This sort of Luddite anticipation was grafted onto the larger panopticon structure of QUIET. We were the self conscious seeds of a new dystopia, and there were cameras everywhere to record us. Even in the bathroom. Even in the central shower console, multiple nozzles housed in a polyhedral plexiglass cage, where there was s-e-x.

There were communal meals and uniforms, bright orange Dickies work pants and grey work shirts silkscreened with logos by the Enger Brothers, Matt and Mark. There were various art projects: a gigantic RISK board by David Scher and Mike Ballou; a modular city/shrine by Alex Arcadia; Erik Parker's paintings; a walk-in sculptural installation by Aidas Bareikis; a shooting gallery by Alfredo Martinez (for guns, not dope); security interrogations presided over by Ashkan Sahihi. The entire video interface was installed by Fakeshop pioneer Jeff Gompertz.

Of course the end of the world did not come, as predicted, at 00:00:00 on January 1, 2000. Things never happen quite so simply. Although the cops did raid the place on New Year's Day and shut it down, mostly for the live ammo being fired in the shooting gallery. But the crash did not arrive until late 2000, when the first Internet bubble popped and wiped out most of Harris' fortune. By then he had wired his SoHo loft with over 30 cameras, so the total surveillance of QUIET became part of his daily life with his girlfriend. The toilet, the closet, the refrigerator each had its particular webcam. Things soon began to feel the strain.

Timoner's film, which I have not seen, is apparently merciless as it documents the implosion of Harris' personal life, while simultaneously according him the unquestioned status of a madman genius, an Internet idiot savant well ahead of his time. It also reveals him in his performance artist alter ego of "Luvvy", a shrieking clown with smeared makeup based on a character from the television sitcom Gilligan's Island, his favorite show growing up.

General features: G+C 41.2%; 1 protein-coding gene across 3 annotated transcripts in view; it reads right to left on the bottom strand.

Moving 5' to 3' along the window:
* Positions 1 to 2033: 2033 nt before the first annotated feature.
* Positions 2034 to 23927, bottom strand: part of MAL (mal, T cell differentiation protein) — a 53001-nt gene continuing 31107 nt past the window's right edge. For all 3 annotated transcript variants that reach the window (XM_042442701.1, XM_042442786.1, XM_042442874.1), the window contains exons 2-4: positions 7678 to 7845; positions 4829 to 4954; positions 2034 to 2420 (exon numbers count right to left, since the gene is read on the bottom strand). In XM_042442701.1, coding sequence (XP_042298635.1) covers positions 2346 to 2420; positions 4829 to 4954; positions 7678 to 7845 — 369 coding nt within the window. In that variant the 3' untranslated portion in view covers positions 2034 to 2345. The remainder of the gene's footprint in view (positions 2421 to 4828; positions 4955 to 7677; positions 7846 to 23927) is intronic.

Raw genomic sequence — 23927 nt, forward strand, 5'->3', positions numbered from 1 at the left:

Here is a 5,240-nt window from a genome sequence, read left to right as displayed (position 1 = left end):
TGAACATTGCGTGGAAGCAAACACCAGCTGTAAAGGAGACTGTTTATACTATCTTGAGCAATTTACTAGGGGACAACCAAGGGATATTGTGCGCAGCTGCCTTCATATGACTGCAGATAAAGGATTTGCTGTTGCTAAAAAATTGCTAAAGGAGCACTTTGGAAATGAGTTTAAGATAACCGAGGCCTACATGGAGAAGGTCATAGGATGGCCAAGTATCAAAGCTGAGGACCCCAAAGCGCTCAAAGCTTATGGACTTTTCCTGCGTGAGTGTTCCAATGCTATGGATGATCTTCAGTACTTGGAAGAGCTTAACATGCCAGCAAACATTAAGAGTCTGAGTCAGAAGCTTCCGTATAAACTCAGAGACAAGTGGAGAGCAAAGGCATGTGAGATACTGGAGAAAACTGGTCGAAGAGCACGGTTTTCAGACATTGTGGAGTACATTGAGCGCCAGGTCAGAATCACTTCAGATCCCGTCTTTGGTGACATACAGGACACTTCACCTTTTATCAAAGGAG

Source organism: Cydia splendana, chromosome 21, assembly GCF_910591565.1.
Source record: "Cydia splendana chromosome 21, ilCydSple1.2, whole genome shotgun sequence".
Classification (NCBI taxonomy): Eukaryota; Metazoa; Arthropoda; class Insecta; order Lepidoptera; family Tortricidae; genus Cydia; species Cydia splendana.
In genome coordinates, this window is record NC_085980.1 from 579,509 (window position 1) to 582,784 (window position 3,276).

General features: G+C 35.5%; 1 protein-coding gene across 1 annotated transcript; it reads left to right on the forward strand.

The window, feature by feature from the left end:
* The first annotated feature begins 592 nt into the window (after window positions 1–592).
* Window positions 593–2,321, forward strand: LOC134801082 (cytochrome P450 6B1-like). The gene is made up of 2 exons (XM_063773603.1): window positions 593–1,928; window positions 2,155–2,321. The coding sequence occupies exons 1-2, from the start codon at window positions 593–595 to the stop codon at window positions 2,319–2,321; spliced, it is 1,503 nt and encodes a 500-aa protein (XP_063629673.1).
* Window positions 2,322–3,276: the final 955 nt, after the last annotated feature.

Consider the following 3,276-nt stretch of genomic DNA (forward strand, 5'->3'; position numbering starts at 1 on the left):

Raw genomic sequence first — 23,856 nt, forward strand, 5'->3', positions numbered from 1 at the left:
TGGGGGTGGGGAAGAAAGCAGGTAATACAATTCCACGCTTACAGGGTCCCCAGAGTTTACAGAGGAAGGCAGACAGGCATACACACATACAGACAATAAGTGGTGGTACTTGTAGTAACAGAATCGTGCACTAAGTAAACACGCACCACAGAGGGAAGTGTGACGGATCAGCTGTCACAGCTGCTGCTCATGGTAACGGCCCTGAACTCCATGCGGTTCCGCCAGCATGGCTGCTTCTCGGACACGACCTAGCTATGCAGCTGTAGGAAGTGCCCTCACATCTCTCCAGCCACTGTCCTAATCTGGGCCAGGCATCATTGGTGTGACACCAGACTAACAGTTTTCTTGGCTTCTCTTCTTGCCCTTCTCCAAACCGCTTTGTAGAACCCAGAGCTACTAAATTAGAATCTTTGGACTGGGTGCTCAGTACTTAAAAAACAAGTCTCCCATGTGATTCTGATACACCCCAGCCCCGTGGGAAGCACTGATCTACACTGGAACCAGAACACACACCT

The film's very busy website, replete with downloadable widgets, Facebook and Twitter shares, screening information, theatrical dates, streaming video of interviews, photo albums, etc., is itself testimony to the total online connectivity and interactivity that Harris predicted. It includes this trailer:

Other recent coverage can be found on the New York Times, both a film review and a broader piece on Harris himself.

They say you can't go home again, but the release of We Live in Public brings me back to a moment when both the Internet and I were ten years younger. Or were we so much older then, are we younger than that now?

Saturday, August 15, 2009

The Art Aquatic with Duke Riley

Duke Riley
Those Who Are About to Die Salute You